Monday, June 19, 2017

Classical Smackdown

The Guardian has an account of an unusual sort of concert: Eine kleine slam poetry: Mozart comes to Shoreditch:
Classical Smackdown is roughly equivalent to a boozy poetry slam. While the venue is informal and the alcohol flows freely, no concessions are made to the repertoire. Hearing solo classical music away from any sort of ceremony, completely on its own terms, highlights the simplicity and accessibility of what one might tend to see as complex pieces: contrapuntal Bach partitas and Gypsy dances full of flying staccato technique.
So far it sounds totally cool...
“In an ideal concert, you can chat to the audience a bit before,” says Balanas. “But in the classical world, it’s usually the case that you go on, you bow, you play: you don’t get to interact. Performing here becomes daunting in a different way, because your onstage persona becomes much more of a focus.”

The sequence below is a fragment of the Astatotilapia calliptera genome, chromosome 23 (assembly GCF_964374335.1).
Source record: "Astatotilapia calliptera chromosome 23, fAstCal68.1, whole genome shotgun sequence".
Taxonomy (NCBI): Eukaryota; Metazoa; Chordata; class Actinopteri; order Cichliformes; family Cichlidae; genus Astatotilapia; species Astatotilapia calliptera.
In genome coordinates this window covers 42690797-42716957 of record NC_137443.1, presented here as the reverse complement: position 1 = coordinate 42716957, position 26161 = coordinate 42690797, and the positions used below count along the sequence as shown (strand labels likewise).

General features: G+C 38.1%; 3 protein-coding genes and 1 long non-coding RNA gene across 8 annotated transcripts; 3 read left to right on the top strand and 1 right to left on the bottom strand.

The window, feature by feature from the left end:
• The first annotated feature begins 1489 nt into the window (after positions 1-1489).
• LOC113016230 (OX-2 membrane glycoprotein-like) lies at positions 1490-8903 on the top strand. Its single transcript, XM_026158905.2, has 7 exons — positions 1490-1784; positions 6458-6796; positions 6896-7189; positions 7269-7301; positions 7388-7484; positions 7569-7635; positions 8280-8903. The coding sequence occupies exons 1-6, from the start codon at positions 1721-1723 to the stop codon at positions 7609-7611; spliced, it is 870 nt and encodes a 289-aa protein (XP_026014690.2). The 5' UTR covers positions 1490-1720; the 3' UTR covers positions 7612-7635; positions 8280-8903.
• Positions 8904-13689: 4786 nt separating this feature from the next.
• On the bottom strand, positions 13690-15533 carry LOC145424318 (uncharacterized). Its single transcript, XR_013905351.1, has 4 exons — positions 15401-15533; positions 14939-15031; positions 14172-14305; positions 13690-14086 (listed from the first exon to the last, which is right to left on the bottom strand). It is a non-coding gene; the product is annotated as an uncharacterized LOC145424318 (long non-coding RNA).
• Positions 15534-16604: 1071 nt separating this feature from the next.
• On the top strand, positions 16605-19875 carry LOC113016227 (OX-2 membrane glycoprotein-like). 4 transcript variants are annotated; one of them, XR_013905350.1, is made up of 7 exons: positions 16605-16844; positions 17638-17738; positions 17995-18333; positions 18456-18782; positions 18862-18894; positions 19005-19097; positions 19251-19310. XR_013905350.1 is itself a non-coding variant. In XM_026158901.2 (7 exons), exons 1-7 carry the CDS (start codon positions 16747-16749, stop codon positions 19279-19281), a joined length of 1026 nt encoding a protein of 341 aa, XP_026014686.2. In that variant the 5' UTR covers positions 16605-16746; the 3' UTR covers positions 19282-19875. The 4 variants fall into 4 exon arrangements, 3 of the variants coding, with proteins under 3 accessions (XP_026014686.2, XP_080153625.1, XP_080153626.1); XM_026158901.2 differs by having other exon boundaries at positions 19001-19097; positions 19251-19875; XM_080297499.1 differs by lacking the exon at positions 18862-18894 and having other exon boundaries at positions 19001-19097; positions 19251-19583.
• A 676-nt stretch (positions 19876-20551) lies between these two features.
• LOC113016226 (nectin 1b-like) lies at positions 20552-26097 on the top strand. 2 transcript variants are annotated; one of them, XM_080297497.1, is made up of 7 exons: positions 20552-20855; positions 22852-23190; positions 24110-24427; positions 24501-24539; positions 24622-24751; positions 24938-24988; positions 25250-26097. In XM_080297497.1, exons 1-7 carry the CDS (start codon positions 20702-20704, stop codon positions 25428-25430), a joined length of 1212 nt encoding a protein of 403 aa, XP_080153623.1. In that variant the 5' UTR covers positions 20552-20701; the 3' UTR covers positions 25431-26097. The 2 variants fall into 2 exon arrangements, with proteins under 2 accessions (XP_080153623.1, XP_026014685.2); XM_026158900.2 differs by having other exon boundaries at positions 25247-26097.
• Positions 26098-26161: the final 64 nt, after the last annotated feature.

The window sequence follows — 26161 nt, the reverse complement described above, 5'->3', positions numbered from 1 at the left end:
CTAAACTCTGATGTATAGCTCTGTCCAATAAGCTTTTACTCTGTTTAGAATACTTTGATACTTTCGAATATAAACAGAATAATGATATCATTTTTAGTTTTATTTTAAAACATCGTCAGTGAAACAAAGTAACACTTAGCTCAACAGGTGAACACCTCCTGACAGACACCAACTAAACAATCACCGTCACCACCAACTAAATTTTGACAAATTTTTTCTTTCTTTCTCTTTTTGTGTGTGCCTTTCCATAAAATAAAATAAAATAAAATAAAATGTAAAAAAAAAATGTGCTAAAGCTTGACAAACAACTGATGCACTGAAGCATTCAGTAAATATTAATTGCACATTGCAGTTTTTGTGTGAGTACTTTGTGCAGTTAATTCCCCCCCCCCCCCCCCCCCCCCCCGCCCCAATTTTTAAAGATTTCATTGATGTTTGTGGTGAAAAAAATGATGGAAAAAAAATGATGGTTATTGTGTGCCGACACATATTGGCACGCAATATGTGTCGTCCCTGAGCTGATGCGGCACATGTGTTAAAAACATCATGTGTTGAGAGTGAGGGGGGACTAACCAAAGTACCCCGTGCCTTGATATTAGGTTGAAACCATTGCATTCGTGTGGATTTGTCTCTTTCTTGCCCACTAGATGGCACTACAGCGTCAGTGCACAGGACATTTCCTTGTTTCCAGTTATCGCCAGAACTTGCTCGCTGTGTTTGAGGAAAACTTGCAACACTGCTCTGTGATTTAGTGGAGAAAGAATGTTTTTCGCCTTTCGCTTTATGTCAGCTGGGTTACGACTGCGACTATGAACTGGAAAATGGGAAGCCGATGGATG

But now I see the problem. Like virtually every other attempt to "improve" the classical music concert, it does so by making it all about the personalities of the performers and the audience. More narcissism! "You don't get to interact" in a traditional classical concert? Just with the music, dude.

But I loved this picture of the MC:


How about some Mozart, just to remind us what we missed? This is the Fantasia in C minor, K. 475 played by Friedrich Gulda:


 

Sunday, June 18, 2017

Road to the Rite, Part 2: Firebird Infernal Dance